Assemble your bents (the frame of your barn). This is simple to do. First look at your plans and determine which timbers need to be placed where. The plans will show where they go in the framework of your barn. Using a fork lift place all your timbers in there proper locations according to the plans. Lay them out on a level surface and bolt them together with bolts and steel plates.
There are some complicated calculations around for figuring out how much wood you'll need if you're heating with with a wood stove. Annoyingly, most articles will start with 'it depends'. Unfortunately, it really does - on where you live, the temperature that particular winter, how well insulated your house is, what kind of wood you'll be burning, how efficient your wood stove is, whether or not you're burning wood full time or just using it to augment your primary heating system during cold snaps... you get the picture.
Whether you're in the age group that needs to start thinking about adapting your methods or you're wheelchair bound, all you need is to build some raised beds about 3 feet wide by about 2 feet high and any length that will fit in your garden. Simply built with a timber frame home, they get rid of the need to kneel and severely reduce the amount of bending, so saving your back.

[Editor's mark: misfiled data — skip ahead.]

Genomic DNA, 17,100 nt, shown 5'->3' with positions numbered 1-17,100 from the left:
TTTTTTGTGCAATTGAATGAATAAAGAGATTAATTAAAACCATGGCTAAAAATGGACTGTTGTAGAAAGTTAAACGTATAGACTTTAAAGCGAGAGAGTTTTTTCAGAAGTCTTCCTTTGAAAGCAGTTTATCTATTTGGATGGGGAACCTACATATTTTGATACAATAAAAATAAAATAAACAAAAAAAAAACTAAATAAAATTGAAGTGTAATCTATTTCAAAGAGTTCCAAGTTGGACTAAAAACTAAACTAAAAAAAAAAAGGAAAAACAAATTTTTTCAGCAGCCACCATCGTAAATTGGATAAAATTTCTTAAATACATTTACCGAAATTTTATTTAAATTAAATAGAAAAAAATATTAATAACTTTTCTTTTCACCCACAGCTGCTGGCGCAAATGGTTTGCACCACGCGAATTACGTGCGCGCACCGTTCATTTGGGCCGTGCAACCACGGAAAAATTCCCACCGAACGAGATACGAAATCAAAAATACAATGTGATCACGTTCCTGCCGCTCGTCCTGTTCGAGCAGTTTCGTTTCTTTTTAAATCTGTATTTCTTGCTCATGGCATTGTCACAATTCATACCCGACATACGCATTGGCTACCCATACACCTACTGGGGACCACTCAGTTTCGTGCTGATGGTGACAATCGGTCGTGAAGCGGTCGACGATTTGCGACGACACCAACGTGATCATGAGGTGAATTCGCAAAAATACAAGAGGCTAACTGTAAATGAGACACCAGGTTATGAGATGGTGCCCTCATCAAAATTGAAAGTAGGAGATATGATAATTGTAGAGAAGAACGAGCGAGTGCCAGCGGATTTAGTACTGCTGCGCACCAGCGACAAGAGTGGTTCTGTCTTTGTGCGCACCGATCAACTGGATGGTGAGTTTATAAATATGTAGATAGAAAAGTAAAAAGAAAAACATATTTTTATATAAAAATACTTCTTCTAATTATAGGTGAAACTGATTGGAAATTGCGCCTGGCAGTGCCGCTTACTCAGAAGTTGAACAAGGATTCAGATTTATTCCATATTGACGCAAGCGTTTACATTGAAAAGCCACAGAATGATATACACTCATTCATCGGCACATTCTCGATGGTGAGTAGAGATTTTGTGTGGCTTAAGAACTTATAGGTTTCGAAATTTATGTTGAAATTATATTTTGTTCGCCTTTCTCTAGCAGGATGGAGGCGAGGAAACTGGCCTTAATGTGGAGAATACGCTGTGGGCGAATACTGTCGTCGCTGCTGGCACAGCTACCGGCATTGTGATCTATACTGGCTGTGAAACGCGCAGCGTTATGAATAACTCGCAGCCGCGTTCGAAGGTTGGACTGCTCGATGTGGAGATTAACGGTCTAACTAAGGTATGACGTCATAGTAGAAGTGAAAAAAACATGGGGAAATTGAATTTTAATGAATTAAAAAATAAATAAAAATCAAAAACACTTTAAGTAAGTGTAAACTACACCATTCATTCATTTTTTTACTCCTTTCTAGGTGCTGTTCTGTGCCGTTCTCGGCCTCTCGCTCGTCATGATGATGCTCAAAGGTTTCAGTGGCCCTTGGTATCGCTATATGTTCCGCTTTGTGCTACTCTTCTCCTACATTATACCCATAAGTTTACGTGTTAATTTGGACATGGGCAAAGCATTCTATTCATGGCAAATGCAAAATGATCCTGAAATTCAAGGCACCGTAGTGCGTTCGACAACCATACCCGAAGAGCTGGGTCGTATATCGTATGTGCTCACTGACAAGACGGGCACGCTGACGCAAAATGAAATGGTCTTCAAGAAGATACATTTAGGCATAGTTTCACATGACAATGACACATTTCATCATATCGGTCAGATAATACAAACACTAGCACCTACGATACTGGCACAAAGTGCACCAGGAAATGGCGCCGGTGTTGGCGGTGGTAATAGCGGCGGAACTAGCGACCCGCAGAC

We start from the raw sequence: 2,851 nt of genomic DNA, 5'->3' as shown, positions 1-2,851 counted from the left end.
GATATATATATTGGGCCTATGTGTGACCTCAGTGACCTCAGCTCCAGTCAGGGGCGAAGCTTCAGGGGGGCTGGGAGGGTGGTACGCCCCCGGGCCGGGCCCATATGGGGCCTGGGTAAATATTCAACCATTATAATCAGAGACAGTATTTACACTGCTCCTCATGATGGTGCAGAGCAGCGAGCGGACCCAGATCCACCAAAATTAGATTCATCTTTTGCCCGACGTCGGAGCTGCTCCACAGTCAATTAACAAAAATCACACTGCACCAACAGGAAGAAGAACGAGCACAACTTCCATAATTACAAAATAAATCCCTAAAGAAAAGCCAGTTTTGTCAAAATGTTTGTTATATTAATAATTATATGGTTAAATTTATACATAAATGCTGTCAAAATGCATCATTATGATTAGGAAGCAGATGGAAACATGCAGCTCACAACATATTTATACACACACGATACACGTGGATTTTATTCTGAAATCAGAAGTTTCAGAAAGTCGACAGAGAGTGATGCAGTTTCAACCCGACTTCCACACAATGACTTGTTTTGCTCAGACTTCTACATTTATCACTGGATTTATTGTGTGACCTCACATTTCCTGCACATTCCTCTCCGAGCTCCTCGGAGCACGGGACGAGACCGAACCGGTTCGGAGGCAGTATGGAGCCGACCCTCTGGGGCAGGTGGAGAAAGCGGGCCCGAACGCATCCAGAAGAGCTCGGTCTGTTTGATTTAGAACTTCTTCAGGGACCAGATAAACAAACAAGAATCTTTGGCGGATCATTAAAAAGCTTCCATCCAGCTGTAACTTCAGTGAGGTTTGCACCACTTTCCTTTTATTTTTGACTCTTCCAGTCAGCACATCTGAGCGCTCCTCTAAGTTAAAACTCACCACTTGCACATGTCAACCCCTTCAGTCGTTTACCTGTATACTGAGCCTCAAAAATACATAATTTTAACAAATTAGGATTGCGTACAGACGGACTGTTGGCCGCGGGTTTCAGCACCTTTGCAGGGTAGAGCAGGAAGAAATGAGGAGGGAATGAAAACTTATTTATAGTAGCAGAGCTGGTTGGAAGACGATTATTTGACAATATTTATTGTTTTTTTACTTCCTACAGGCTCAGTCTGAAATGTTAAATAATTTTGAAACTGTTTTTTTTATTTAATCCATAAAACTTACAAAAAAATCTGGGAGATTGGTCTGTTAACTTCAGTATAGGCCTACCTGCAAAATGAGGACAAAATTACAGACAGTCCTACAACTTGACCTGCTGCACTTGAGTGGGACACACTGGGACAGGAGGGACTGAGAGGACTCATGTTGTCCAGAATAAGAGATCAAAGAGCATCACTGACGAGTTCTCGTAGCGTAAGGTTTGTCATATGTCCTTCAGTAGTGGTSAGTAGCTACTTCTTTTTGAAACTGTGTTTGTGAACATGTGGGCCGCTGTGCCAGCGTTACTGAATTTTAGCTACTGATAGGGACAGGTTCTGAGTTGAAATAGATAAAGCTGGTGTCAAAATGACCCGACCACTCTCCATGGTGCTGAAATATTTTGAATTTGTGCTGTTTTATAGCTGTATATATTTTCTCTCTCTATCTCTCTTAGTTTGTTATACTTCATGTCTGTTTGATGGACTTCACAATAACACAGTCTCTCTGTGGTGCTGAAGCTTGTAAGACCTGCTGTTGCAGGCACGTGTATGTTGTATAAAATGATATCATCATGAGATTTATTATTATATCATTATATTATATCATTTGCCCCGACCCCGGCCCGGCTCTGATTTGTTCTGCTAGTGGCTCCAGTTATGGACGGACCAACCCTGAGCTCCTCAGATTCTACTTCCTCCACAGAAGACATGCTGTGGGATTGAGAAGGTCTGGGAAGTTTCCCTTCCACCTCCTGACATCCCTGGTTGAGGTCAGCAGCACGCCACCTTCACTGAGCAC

It helps to plan now if you want to add a garage or not. If you choose to have a garage now or down the road and you want to connect it to the house, this could affect your floor plan.
Bathroom designs have really progressed in the last couple of decades. Once upon a time, installing a bath panel called for little more than taking a roughly cut piece of hard wood giving it a few coats of paint, and placing it precariously up against the side of your bathroom centre piece. The good news is, even though it is not always such a straight forward task as this, if you follow the points below you will at least have enough energy at the end of the day to deal with the wash basin.
If you want to be cool in summer and warm in winter, you need to combine good quality fiberglass or cellulose attic insulation with a top quality radiant barrier.
Well organised storage is a great help. Everything should have its place, and be retrievable. Tools, abrasives, finishes, etc, should mainly be kept in drawers, because shelves are traps for dust and chips, and drawers are easier to access than cupboards. If you have a table saw, it is quite easy to make simple but strong plywood chests of drawers to fit odd spaces in the workshop (as long as you are satisfied with 'workshop' quality!). I recommend you number the drawers and keep an up to date alphabetical list of each item in them. Better than spending half a day hunting for a missing item.
Raise your bents. Using a heavy telescoping forklift raise your bents and place them on the foundation. Nail 2x6 braces to your posts and anchor them to the ground or foundation. Then bolt them in place using brackets and foundation bolts.
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